It was late at night and a group of Jewish teenagers were on a walk around the Chestnut Hill Reservoir in Massachusetts.
Boston College Police Officer Carl Mascioli was on patrol on May 17, the night that the four teens saved a man with an anti-Semitic tattoo in Chestnut Hill.
"As I approached them, two of them ran up to my car," said the patrolman. "There was a body in the water."
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Mascioli ran down the embankment and found a man partially submerged and not moving.
"While I was pulling him out of the water, I also observed that he had a swastika on his hand," Mascioli said.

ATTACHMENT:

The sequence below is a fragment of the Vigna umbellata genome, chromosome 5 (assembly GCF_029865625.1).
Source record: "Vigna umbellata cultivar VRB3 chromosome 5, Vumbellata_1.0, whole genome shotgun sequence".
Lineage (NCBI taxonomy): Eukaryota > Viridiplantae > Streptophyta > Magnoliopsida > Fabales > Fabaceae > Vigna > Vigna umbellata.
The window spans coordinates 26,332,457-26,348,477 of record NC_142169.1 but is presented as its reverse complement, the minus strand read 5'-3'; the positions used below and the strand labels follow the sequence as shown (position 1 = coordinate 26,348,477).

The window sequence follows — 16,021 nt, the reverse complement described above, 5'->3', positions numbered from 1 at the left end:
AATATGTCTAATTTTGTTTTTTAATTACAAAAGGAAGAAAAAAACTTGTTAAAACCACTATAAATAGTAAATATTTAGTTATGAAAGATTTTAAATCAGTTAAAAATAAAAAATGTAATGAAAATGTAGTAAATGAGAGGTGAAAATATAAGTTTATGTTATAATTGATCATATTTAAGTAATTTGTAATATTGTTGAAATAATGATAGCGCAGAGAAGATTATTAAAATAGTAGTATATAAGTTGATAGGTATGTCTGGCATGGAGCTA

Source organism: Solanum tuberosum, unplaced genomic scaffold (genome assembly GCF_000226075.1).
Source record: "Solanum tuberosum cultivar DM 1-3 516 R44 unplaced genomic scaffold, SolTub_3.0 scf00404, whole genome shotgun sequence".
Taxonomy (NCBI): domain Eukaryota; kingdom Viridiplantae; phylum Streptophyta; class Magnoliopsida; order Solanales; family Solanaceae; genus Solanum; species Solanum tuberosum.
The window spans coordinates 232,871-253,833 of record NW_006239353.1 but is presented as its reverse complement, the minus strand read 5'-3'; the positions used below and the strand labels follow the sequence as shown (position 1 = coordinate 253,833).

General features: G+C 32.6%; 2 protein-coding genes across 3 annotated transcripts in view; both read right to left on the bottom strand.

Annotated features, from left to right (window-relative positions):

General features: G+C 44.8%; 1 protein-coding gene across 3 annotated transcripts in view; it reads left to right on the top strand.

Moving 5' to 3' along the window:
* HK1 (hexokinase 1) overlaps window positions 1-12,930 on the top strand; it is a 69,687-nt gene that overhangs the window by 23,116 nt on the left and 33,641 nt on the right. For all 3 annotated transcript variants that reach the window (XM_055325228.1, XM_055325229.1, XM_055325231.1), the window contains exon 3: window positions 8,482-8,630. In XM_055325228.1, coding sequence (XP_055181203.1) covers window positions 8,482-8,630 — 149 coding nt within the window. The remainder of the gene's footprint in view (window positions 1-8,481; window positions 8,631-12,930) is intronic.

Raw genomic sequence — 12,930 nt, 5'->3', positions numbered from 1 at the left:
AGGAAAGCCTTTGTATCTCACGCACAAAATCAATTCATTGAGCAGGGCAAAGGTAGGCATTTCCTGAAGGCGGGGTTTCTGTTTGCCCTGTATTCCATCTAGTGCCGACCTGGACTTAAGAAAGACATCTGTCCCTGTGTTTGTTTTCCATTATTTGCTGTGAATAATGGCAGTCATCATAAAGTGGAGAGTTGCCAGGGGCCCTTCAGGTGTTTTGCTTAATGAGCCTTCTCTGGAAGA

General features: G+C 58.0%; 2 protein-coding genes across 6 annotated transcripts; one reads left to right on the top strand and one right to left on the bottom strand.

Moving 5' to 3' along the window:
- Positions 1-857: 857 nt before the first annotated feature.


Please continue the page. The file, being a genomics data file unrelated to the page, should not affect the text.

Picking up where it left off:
It turned out the man the Jewish boys helped save had a tattoo of the Nazi symbol, and Mascioli told them about it.
"I kind of let the gentlemen know sometimes some deeds have a funny way of turning around," said the officer. "Their good deed had a little bit of a twist to it."
The students, who study at a nearby Yeshiva high school in Brighton, were not permitted to speak with NBC10 Boston about the incident, but they had a message for the officer to share with the man they helped rescue.
"They wanted just to let him know that it was four young Jewish boys that helped save his life," recalled Mascioli, who said the students had no regrets about helping a man with an anti-Semitic tattoo. "A good deed is a good deed and that's part of life. We should be helping everybody out."
It's unknown how the man ended up in the water. But police say he didn't have much time left, and if it hadn't been for the teenagers, the patrolman likely wouldn't have seen him.
The man is expected to recover.